Typically…. THE CAT that cannot jump on to the worktop anymore, who misses the litter tray when toileting, who cannot groom itself as well as it used to, who limps or hobbles occasionally, who licks constantly at its elbows, who stays indoors more often and is less active.
Osteoarthritis is a condition that typically affects older animals but can also affect the younger ones also. Large breed dogs are particularly at risk.
It can affect a range of joints, and incorporates the cartilage, joint capsule and nerve endings. There are factors that can have a bearing on the incidences of this condition, including obesity, breed, issues with immunity, any previous history of trauma and diabetes.
An estimated 1 in 3 dogs and 1 in 4 cats is either overweight or obese, and this could be reflected in the increasing numbers being affected by Osteoarthritis.
Also, as this is an age related disease, the fact that more animals are living longer could also be a factor in the statistics. The average age of a dog when treated for arthritis is 9 years, but symptoms could be displayed at an earlier age, but not recognised by owners.
Therefore, earlier intervention could delay the progression of the disease, so education and awareness is, therefore, even more important. As in humans, the condition is incurable, but there ARE things we can do to help alleviate the symptoms and improve our pets quality of life.
Early recognition and diagnosis is important, and a tailored treatment plan can be designed for each individual dog and cat.
Initially, an appointment will be made with one of our Veterinary surgeons who will examine your pet, discuss findings and advise a suitable course of treatment. These may include anti-inflammatory pain killer, supplements such as Glucosamine and Chondroitin, Physiotherapy and possibly the use of Hydrotherapy.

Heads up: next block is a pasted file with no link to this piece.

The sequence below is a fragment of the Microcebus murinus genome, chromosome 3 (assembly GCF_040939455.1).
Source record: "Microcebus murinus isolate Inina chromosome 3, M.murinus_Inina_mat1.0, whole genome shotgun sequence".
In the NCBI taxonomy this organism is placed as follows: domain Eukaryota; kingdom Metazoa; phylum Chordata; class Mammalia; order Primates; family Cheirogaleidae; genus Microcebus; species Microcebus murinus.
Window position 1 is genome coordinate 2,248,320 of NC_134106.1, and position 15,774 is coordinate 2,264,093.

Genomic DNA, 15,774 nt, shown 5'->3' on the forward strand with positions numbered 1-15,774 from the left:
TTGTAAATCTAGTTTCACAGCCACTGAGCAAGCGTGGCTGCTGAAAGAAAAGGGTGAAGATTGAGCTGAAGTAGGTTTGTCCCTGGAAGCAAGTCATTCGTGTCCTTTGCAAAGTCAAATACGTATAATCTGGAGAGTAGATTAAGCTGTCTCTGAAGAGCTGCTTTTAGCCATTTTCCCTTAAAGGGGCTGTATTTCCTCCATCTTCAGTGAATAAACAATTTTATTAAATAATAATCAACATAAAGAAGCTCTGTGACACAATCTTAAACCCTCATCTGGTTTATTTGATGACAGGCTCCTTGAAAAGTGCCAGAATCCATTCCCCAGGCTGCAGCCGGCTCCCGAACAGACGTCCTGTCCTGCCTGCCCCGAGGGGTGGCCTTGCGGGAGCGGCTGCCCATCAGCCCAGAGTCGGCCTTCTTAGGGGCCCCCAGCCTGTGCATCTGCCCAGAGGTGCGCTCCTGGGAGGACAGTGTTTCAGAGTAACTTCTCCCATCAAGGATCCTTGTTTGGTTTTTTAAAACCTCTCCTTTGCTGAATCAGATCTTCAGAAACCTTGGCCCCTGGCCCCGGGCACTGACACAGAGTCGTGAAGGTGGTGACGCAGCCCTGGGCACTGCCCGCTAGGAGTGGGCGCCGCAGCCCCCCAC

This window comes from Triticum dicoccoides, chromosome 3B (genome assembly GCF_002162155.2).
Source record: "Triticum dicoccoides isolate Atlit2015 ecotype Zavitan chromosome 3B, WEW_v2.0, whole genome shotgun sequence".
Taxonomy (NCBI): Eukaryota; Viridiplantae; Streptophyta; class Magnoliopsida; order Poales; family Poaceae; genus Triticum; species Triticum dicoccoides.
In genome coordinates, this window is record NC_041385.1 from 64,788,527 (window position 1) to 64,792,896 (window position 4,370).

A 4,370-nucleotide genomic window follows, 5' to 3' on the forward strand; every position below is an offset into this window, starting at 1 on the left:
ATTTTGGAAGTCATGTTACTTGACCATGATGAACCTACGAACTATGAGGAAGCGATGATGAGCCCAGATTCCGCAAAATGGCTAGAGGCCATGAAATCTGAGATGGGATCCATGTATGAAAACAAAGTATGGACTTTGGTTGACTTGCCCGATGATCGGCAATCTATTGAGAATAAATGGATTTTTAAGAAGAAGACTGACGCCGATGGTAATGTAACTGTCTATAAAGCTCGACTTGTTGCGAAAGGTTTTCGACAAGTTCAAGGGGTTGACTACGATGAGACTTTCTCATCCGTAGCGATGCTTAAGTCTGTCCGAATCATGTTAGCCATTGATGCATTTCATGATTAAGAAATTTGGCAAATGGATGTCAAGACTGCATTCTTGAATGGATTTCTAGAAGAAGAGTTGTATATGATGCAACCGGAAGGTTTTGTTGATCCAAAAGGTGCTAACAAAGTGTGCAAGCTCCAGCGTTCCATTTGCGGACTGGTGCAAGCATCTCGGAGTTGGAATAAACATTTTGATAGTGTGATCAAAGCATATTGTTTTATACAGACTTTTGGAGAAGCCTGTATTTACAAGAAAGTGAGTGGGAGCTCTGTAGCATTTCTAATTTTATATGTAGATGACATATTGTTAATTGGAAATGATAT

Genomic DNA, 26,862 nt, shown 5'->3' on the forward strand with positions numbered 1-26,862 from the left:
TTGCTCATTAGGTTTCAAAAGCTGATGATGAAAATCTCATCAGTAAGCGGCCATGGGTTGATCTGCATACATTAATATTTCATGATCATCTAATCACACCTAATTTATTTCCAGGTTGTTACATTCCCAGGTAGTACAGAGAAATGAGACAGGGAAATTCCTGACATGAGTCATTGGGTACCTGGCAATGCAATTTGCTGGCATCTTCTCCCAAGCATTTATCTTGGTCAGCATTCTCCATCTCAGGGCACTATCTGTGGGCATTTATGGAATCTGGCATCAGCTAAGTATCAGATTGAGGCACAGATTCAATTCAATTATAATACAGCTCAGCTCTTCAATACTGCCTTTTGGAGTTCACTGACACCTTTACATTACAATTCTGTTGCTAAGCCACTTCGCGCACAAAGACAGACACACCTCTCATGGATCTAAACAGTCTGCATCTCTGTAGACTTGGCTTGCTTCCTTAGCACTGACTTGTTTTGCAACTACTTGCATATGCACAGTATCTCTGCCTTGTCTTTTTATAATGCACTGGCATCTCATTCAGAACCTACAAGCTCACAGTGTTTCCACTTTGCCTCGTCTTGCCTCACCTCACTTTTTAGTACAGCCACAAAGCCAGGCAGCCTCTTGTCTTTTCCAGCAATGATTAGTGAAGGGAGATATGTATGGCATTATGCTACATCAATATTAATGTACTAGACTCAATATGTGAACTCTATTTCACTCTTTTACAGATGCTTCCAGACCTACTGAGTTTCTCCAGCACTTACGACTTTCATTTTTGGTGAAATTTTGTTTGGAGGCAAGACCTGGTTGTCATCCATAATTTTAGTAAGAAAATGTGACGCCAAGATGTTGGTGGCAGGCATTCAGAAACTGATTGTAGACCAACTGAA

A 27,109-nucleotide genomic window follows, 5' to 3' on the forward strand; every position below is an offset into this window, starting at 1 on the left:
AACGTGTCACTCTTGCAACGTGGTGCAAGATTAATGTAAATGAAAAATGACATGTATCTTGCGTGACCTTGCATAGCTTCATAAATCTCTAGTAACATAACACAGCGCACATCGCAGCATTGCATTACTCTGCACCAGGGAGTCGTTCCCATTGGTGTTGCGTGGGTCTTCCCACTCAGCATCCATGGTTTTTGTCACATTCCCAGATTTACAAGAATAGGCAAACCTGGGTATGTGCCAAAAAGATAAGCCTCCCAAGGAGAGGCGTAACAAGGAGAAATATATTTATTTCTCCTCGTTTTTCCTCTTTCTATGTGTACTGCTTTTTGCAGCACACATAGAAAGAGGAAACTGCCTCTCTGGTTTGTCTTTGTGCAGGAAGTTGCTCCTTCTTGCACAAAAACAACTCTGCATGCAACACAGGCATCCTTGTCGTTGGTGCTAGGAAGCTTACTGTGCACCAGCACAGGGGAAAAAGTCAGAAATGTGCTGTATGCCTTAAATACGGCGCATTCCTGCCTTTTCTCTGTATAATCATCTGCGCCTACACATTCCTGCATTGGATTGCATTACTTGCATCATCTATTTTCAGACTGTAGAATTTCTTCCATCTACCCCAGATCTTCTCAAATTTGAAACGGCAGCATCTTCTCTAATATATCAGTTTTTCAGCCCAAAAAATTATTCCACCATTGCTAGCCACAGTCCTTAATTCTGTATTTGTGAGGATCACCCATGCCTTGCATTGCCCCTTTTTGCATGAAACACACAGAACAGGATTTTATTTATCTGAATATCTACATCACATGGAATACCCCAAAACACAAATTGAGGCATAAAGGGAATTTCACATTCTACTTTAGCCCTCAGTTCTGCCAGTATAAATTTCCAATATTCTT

If preferred, an initial appointment can be made with the nurse responsible for the Physiotherapy and any concerns or questions you have can be directed to her. She can then refer you for an appointment with a Vet should you both agree that this would be beneficial.
The use of Physiotherapy as part of a multimodal approach to the treatment of osteoarthritis is well recognised in both human and animal medicine. It uses massage and stretching exercises to increase the range of movement in a joint/joints, and can be used to strengthen core muscles, which in turn, helps limbs.
It can also help increase muscle mass where the disease has caused them to weaken. The initial Physiotherapy session will be an appointment with a nurse who has had relevant training and will take a detailed history about your dog/cat, to include any current medications, exercise patterns and food.
A weight and Body Score will be recorded, details of the home environment will be taken (for example, use of stairs, flooring materials etc).
Time will be spent getting to know both your pet and yourself prior to working together to create a suitable plan which will be used at the surgery and at home.
An assessment of your pet will be carried out, a full explanation of any relevant observations will be given, a full demonstration of exercises will be given to you, and as long as you feel comfortable and able to, these can be carried out at home between review appointments.
We can advise of any adaptations in the home which would benefit your pet as 90% of your pets time is spent here. Small lifestyle changes can be made which will benefit the management of the condition. These may include changes to the type and duration of walks, looking at types of bedding, use of steps etc. We can monitor weight as this is a very important factor in the management of osteoarthritis.
At all stages of your pets ongoing treatment plan, we will discuss things with you and when necessary, make suitable adjustments to enable the plan to meet some of its aims… To maintain or improve quality of life and to manage pain.
We would encourage anybody who feels that their dog or cat may benefit from anything detailed in this document, to please ask to speak to a member of staff.